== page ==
UNICEF Executive Director Henrietta Fore echoed those sentiments, stating, “Attacks on education are a grave violation of children’s rights. Schools must be places of safety and learning, not deathtraps.”
For the aggrieved parents, it is personally traumatizing.
“I went through a lot before conceiving Victory,” said Ngamenyi’s mother, Camarita Tamungwa, who said she was considered “barren” after years of infertility. “God finally blessed me with Victory and his sister. But now It is very painful. We loved him so much.”
“Victory’s death is a great loss not only to me and my family, but to the body of Christ. This is a child who used to play the drums during church service in my ministry,” Boniface Tamungwa said. “The killers of my son should remember that no one will live here on earth forever. They will face the consequences of their actions. The act they have done to end the life of my son will affect their generations.”
The seven students killed are the latest victims of a little-known but long-running conflict in the middle-class Central African nation led by 87-year-old President Paul Biya since 1982. A drumbeat of similarly gruesome killings has become the ugly face of what’s known as “the Anglophone conflict.”
In August, a 33-year-old mother of two was killed by suspected separatists who accused her of colluding with the Cameroon military.
In April, Cameroon acknowledged the Army’s role in killing at least 13 civilians after initially denying responsibility.
Academics blame the government for not organizing negotiations between warring sides.
“Government should grant amnesty to all those arrested in relation to the crisis, including the leaders of Anglophone armed groups, so genuine talks, with the facilitation of a trusted mediation could start,” said William Hermann Arrey, chair of the Department of Peace and Development Studies at the Protestant University of Central Africa.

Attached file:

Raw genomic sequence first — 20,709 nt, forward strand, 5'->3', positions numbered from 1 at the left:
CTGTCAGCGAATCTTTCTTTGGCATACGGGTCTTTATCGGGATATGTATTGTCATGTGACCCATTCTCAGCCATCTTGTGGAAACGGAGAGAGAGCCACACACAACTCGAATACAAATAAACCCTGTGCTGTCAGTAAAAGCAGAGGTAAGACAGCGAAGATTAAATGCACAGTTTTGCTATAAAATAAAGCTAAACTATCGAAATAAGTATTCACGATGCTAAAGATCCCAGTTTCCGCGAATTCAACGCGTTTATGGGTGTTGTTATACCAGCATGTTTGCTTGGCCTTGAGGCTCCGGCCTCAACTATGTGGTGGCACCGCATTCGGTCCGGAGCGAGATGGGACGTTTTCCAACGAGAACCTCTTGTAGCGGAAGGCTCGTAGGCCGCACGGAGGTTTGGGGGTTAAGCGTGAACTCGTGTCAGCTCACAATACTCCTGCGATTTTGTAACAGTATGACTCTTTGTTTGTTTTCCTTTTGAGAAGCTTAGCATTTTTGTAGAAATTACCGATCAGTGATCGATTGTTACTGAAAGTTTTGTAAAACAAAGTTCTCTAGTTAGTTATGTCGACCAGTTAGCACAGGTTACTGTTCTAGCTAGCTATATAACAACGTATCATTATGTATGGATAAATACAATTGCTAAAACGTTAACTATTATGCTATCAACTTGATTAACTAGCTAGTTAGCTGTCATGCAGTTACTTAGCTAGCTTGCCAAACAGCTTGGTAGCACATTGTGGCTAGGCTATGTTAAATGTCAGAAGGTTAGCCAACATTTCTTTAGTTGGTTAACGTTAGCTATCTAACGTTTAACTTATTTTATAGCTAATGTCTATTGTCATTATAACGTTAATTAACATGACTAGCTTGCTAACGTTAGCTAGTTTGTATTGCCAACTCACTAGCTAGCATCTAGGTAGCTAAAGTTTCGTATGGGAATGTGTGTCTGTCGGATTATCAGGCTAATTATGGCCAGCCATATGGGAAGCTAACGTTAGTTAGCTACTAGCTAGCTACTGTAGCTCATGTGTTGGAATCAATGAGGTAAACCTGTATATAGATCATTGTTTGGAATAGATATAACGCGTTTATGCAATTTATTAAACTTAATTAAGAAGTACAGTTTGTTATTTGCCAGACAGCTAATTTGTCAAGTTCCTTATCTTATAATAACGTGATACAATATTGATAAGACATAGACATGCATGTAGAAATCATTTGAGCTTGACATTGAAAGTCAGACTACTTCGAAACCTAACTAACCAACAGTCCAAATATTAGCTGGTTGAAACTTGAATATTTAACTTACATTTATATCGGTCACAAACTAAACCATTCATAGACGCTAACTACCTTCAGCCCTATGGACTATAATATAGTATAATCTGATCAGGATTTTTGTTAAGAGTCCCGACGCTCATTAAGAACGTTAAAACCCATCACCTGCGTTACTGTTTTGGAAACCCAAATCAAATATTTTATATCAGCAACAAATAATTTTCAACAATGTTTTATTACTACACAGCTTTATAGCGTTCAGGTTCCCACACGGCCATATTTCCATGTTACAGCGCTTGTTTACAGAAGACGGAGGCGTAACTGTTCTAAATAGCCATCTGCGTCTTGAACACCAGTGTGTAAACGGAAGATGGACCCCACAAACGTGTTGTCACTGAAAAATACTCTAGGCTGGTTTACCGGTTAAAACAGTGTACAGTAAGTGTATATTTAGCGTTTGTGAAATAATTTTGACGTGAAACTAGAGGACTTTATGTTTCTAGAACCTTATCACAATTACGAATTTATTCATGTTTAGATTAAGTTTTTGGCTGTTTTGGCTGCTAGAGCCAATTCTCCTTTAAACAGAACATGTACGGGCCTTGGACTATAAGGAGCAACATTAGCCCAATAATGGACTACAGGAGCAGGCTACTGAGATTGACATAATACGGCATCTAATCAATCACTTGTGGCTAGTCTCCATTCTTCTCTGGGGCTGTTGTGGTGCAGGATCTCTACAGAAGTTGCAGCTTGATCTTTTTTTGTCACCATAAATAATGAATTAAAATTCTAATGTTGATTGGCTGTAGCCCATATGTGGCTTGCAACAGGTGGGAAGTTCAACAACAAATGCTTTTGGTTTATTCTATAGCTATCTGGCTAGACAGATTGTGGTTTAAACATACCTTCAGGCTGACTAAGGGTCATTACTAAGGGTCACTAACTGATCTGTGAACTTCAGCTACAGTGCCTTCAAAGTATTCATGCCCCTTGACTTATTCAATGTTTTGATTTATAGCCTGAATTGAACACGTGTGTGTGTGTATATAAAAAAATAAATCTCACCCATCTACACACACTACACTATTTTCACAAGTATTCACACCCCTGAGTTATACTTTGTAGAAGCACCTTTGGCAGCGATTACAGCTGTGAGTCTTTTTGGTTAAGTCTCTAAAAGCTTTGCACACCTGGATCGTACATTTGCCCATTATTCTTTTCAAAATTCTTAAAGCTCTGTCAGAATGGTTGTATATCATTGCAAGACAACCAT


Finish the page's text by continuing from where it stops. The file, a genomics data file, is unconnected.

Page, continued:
“This conflict can be brought to a definitive end by suspending all military operations and ceasing the targeting of civilians by both state security forces and separatist groups. The Anglophone non-state armed groups should participate with goodwill in the genuine dialogue should government launch it,” Arrey said in an email.
The conflicts stem from Cameroon’s past, first as a German colony that was later split between France and Britain. French Cameroon gained independence in 1960, joined by English-speaking Cameroonians through a federation a year later after a vote by the United Nations.
In 1972, both the English- and French-speaking parts of Cameroon became one country, rather than being governed separately. Many in Cameroon say the purpose of the conflict — restoring Cameroon’s former federal structure —is doomed to fail.
“The conflict has gone out of control. Nobody foresaw that there will be burning of villages, killing of people; that people will be arrested and massively put in jail; that some will go on exile,” said Nkongho Felix Agbor, president of the Centre for Human Rights and Democracy in Africa and one of the lawyers who initiated peaceful protests that later escalated to violence.
“There is a need for both parties in the conflict to think more about the people and try to find a long-lasting solution that will be a win-win for everybody,” he said. “We are gone beyond the blame game. We should now collectively look for the end of the day. Everybody is suffering … the country is bleeding.”
(Edited by Matthew B Hall and Natalie Gross)